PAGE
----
William Binchy: Same-sex referendum Yes would affect child welfare laws
‘Second major consequence is in relation to assisted human reproduction and surrogacy’
‘Some people may welcome these changes. But no one can argue that they are not of considerable social and legal significance, impacting on the welfare of children.’ Photograph: Alan Betson
The proposed amendment to our Constitution has been presented by the Government as simply a formula of 17 words designed to acknowledge the equality of all our citizens, gay and straight. It encourages the view that decent and humane people will vote Yes and only the bigoted or homophobic could contemplate opposing the measure. It says that the proposal has nothing to do with children and involves no change in the laws affecting their welfare.
As a lawyer requested by The Irish Times to write on this subject, I have to point out that these claims are not correct. The proposal involves definite changes in the laws affecting children’s welfare.
At present, same-sex unions receive legal protection as civil partnerships. The proposal would bring same-sex unions designated marriages within the scope of articles 41 and 42 of the Constitution. If this happens, two major consequences necessarily follow, both affecting children’s welfare.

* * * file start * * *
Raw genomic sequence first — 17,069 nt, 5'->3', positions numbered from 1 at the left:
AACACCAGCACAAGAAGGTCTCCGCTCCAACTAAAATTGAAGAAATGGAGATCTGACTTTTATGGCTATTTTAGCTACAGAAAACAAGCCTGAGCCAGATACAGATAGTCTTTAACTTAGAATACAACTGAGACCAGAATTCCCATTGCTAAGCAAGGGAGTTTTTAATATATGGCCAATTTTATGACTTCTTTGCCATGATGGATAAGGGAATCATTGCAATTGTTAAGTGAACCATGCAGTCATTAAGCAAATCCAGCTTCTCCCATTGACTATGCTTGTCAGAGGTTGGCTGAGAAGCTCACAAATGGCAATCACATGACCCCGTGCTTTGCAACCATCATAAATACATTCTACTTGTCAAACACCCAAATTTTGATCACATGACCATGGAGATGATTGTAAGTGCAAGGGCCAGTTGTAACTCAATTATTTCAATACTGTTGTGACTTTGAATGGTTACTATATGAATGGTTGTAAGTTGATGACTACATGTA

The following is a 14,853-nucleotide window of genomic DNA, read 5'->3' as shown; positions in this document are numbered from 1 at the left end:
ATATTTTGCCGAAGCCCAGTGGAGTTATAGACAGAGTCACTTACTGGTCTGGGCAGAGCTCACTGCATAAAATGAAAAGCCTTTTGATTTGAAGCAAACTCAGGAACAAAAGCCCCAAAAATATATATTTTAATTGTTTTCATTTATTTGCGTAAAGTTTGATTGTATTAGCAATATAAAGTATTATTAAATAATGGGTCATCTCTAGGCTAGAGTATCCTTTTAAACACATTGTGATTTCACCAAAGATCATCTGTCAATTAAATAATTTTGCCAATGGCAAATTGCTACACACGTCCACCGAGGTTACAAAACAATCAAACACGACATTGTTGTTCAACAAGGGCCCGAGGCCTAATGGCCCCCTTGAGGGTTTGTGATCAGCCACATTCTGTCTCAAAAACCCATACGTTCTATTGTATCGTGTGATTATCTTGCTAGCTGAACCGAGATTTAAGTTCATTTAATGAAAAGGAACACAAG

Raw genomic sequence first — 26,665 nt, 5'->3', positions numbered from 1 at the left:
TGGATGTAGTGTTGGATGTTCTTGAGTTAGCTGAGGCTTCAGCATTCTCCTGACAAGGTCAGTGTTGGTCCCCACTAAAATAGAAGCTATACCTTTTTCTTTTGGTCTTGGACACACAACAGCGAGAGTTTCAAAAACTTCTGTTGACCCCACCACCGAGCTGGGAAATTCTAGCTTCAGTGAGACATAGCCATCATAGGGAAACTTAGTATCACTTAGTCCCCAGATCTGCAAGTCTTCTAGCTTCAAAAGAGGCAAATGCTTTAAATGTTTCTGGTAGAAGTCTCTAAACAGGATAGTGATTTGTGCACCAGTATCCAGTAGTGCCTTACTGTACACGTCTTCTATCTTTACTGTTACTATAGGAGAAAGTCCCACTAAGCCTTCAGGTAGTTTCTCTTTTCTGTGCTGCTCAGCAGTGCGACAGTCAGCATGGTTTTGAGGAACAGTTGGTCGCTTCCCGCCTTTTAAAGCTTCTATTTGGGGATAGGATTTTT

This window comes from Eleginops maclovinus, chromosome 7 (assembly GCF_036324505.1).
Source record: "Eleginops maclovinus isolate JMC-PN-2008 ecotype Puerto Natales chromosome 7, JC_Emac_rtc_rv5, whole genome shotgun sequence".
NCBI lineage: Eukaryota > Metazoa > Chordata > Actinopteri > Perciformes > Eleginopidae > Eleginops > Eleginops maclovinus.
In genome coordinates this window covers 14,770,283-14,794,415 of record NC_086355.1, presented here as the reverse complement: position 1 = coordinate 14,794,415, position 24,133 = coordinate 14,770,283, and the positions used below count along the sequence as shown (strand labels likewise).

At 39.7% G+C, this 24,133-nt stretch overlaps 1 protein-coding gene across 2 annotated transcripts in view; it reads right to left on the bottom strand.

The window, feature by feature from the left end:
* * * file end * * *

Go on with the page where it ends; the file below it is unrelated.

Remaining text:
First, all courts, as well as the Oireachtas, would be obliged to extend to gay unions the presumption that at present applies to heterosexual married couples: that, all other matters being equal, the welfare of children is best advanced by being reared in a home with a mother and father married to each other.
Tie hands of Oireachtas and courtsI have no expert competence on empirical issues as to the optimum welfare of children, and the Government has presented no evidence on the matter. It is likely it too has nothing decisive to offer on the question. But what it is doing is proposing a change in the Constitution that will tie the hands of the Oireachtas and the courts in the future, when such definitive evidence is forthcoming. It may be that such evidence, depending on its character, would be sufficiently potent to encourage the Oireachtas, in children’s best interests, to contemplate legislation giving priority to heterosexual married couples, but the validity of such legislation would fall under a shadow of uncertainty if the proposal becomes part of our Constitution.
The second major consequence is in relation to assisted human reproduction and surrogacy. The proposal would have the effect of restricting legislative options on these matters where the Oireachtas, in the interests of the welfare of children, wishes to legislate in particular ways. Two gay men can not, by their own actions, produce a child. They can, however, engage in a surrogacy arrangement, involving a woman, in circumstances where the resulting child will not be reared by both his or her mother and father. We have yet to have a proper debate in Ireland about surrogacy. Several other countries in Europe, including France, Germany and Spain, concerned for the welfare of children and also of women, have introduced laws restricting surrogacy or banning it altogether in certain circumstances.